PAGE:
Antecedents and consequences of expatriate satisfaction: an empirical investigation of hotel managers in Pacific Asian countries

TR Number




Journal Title

Journal ISSN

Volume Title


Virginia Polytechnic Institute and State University


With increasing global competitiveness, top management of multinational corporations have realized that their resources cannot be effectively and efficiently transformed into marketable outputs without having managers who have global perspectives and a familiarity with the company's interest in overseas operation. To create a management team with global perspectives, multinational firms are using expatriate managers to fill overseas managerial positions.

In Pacific Asia, the region's economic growth has attracted tremendous investments in hotel development from multinational companies, and these companies are increasingly hiring foreign professionals and managers to fill their business needs. However, while some expatriates have been very successful in Asia, many others encountered inherent problems related to overall satisfaction in the foreign environment which may lead to failures in their assignments. Failures in overseas assignments or expatriate turnovers are very costly to multinational companies. Current literature indicates a void in the research on predictors of hotel expatriate satisfaction and the relationship between satisfaction and turnover.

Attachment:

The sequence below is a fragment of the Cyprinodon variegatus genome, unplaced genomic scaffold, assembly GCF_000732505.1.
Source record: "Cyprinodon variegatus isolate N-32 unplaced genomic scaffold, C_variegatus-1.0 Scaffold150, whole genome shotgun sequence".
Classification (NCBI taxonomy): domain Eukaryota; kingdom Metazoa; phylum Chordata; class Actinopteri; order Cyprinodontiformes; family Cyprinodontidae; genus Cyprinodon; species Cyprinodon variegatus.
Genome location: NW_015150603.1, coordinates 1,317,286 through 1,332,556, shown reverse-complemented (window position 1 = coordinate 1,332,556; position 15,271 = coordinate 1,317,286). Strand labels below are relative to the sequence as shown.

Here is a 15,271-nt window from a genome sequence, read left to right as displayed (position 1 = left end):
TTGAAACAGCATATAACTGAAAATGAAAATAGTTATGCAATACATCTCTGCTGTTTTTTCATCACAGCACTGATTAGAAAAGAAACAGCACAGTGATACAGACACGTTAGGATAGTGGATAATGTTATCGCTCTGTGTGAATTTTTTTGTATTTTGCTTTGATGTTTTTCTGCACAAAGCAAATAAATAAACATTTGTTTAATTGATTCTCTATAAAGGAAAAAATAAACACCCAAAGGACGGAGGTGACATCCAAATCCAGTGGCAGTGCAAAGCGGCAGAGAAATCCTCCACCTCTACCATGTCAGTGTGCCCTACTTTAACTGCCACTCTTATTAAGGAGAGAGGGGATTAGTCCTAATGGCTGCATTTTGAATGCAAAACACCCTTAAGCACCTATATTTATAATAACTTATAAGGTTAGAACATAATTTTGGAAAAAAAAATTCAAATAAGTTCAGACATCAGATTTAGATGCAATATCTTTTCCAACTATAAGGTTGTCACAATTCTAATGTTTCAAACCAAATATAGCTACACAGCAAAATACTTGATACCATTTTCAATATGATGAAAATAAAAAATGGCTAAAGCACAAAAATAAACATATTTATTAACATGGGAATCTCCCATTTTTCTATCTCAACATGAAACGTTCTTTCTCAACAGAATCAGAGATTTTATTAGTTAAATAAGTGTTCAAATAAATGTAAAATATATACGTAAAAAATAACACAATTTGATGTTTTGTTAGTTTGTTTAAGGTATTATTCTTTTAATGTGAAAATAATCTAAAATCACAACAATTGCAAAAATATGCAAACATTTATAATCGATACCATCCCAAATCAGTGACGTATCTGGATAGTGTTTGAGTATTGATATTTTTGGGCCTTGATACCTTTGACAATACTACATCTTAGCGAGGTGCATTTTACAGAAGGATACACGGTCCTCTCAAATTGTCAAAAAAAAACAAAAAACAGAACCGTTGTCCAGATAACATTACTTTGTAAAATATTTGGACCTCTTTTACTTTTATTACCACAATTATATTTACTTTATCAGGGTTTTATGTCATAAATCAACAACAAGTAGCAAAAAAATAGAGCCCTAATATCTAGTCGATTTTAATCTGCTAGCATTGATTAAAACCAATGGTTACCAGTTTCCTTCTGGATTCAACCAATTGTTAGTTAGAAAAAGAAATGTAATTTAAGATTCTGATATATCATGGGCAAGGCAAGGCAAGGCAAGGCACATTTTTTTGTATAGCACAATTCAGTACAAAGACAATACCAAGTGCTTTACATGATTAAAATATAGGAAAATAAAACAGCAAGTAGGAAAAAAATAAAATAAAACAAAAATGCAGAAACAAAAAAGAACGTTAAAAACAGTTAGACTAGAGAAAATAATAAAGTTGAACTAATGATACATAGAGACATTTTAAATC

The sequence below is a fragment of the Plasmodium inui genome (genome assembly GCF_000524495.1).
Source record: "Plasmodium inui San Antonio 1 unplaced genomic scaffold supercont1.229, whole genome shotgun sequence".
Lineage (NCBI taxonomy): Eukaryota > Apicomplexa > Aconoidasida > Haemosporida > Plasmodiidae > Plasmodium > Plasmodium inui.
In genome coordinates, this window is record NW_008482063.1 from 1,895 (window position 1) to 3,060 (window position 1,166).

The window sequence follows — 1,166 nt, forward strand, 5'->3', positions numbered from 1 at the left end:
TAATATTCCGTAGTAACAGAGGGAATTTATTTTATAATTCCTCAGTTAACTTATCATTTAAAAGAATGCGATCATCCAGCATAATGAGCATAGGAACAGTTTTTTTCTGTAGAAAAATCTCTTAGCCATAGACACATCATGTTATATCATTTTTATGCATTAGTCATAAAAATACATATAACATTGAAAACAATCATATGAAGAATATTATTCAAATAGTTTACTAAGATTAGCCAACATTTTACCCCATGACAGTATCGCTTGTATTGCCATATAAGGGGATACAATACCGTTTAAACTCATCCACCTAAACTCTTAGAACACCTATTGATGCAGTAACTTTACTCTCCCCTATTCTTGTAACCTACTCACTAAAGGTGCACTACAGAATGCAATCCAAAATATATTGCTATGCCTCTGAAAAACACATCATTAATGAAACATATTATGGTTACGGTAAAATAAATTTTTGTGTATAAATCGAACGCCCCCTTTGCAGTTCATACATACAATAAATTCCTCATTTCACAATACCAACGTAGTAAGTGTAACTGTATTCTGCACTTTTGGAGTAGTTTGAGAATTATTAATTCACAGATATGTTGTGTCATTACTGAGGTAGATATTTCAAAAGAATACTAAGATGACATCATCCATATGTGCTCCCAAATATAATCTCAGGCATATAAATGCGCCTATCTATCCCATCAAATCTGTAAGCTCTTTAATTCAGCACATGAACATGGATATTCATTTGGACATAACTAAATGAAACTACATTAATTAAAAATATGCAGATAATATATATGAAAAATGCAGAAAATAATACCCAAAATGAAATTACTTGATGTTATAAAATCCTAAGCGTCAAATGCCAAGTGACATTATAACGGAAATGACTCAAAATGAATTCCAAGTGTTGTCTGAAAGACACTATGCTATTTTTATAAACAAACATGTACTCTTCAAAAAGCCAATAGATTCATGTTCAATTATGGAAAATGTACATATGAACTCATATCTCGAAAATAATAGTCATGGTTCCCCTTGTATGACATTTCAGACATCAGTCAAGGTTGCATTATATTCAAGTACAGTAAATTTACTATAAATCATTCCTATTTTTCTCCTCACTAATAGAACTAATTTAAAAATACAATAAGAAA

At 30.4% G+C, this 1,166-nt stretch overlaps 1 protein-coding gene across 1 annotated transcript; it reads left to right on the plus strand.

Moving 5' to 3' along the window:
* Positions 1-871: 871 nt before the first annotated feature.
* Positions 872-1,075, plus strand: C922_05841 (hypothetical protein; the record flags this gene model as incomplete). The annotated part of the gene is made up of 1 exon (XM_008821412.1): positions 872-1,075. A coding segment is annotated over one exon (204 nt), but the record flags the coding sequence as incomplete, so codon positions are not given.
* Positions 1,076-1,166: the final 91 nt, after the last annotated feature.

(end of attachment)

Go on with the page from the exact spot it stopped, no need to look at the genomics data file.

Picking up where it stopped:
The purpose of this study is to examine the antecedents (predictors) and consequences (turnover) of hotel expatriate satisfaction in three Asian countries; China, Hong Kong, and Singapore. The study consisted of a mailed survey of the expatriate hotel managerial employees in the three countries, followed by compilation and statistical analysis of relevant data to obtain empirical results which are used to develop a model of antecedents and consequences of hotel expatriate satisfaction.

The findings from this study suggests that expatriate satisfaction can be predicted by five factors; (1) cultural adjustment, (2) skill variety, (3) role clarity, ( 4) participation, and (5) cross-cultural training. In addition, the research indicates that both expatriate job and general satisfaction relate to turnovers, and job satisfaction has stronger impact on expatriate's intention to quit.